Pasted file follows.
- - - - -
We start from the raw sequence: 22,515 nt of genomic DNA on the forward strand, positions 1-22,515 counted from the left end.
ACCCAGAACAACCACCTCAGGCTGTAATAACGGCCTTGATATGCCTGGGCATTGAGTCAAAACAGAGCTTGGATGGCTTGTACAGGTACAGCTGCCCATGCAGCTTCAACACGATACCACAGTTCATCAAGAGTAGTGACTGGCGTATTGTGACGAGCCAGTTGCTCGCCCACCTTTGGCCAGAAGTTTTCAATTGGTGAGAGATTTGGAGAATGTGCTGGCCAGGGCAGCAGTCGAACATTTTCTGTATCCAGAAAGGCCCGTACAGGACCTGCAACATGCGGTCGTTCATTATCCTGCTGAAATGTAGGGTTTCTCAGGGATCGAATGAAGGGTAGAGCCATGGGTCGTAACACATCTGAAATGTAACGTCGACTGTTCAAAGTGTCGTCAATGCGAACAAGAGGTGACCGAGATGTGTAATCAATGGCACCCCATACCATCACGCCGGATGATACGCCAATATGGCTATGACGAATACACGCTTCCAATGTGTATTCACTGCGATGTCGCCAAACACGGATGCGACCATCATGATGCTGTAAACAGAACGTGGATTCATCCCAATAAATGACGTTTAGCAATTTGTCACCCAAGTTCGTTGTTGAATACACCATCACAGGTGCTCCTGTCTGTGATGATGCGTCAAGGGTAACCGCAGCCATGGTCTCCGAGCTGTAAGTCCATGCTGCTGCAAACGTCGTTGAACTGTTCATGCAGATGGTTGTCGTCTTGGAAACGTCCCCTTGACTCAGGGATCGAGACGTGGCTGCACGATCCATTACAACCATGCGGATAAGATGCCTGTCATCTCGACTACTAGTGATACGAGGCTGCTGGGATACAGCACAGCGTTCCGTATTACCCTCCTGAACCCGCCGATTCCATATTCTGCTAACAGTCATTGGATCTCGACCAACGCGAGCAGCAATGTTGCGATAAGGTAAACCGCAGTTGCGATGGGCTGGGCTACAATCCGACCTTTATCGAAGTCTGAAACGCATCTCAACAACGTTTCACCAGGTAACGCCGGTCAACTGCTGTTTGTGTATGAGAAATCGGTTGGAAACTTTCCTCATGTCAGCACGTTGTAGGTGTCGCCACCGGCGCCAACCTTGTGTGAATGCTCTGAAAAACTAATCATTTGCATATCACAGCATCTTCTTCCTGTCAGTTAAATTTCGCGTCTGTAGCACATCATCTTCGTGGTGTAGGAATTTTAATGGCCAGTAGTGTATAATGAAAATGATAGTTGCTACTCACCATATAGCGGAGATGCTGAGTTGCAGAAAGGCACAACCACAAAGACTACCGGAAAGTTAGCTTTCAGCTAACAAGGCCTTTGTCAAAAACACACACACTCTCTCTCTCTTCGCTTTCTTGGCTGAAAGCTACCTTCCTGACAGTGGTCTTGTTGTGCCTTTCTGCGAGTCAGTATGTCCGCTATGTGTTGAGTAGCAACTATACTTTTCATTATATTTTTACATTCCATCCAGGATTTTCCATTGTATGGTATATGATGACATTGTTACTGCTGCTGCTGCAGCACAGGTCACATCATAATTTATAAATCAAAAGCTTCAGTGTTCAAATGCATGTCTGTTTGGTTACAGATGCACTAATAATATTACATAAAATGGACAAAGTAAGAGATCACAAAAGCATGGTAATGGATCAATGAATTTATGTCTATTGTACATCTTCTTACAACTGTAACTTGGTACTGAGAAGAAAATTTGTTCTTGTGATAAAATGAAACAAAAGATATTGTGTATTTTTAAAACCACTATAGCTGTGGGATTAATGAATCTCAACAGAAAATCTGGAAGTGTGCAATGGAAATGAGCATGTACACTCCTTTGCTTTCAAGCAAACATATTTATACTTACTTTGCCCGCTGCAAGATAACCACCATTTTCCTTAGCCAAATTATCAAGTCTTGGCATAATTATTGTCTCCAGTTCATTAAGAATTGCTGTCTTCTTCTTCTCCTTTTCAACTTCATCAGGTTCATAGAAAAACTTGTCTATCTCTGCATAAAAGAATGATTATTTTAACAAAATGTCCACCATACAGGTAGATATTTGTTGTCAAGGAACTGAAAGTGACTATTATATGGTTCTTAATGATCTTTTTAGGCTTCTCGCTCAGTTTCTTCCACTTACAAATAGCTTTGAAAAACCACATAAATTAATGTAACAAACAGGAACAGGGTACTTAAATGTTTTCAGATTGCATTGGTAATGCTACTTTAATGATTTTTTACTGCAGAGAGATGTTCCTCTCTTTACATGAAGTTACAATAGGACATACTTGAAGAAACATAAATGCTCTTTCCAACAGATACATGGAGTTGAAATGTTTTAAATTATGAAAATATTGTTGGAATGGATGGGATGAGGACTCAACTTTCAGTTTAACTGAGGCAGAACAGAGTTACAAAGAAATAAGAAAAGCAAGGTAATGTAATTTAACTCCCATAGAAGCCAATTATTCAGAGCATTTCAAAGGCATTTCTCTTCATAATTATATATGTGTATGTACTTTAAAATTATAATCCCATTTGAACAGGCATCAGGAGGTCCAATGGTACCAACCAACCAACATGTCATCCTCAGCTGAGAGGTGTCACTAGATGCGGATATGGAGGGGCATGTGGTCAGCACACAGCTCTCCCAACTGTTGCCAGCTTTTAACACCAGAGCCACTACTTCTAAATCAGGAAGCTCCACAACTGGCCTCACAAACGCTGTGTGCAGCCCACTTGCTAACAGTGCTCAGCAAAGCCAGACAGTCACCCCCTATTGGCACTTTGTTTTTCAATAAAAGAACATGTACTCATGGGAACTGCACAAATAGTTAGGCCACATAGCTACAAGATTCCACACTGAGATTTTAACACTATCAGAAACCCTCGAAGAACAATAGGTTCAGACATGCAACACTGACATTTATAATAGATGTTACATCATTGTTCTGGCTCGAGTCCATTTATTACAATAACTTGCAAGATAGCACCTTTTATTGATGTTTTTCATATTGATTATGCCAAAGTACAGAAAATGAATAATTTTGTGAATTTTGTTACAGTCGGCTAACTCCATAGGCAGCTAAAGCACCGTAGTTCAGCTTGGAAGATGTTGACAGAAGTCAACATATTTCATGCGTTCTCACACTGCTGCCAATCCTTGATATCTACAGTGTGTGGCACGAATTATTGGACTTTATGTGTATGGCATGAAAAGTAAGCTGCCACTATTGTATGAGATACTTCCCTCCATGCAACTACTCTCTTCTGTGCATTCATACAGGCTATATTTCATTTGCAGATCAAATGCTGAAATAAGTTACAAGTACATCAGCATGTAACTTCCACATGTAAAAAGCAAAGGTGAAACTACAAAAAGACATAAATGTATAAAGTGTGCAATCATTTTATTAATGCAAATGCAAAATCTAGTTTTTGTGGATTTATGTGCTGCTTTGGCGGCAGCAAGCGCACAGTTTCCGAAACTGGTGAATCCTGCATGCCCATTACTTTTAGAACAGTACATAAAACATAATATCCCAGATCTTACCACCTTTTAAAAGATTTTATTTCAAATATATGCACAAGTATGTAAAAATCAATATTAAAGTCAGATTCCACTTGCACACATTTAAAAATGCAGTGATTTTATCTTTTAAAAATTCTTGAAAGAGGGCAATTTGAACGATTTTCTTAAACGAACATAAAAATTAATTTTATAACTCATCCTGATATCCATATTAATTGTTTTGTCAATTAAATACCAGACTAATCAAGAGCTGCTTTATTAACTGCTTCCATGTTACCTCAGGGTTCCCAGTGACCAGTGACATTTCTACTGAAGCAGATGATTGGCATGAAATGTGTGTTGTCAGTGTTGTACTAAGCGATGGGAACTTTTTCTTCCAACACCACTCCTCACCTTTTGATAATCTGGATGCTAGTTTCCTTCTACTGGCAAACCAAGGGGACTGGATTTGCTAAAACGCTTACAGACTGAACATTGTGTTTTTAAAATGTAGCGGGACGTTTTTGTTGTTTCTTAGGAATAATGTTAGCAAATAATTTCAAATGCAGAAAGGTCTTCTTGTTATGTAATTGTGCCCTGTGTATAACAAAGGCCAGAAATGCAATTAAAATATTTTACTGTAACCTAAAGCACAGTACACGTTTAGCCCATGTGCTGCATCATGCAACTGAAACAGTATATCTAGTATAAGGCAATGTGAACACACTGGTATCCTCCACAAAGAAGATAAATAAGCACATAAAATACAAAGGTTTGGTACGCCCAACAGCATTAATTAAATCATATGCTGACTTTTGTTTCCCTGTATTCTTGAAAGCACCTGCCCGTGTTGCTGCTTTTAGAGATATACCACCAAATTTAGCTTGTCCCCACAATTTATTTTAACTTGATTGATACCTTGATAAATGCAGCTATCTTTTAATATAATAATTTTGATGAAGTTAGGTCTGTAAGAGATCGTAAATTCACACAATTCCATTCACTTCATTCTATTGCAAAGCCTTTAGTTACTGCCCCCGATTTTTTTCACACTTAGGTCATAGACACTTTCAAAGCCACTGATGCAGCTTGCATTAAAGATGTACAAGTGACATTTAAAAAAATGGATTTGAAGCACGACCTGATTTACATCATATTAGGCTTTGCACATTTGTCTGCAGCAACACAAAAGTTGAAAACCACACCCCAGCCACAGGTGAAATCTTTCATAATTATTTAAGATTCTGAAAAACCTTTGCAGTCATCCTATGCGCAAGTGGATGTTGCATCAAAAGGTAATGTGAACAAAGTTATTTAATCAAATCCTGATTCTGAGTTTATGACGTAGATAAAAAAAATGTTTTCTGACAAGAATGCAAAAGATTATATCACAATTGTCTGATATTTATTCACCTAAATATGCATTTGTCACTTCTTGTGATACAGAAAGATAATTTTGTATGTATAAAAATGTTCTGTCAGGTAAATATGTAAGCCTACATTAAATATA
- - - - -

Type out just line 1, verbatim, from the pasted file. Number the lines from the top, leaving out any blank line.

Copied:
We start from the raw sequence: 22,515 nt of genomic DNA on the forward strand, positions 1-22,515 counted from the left end.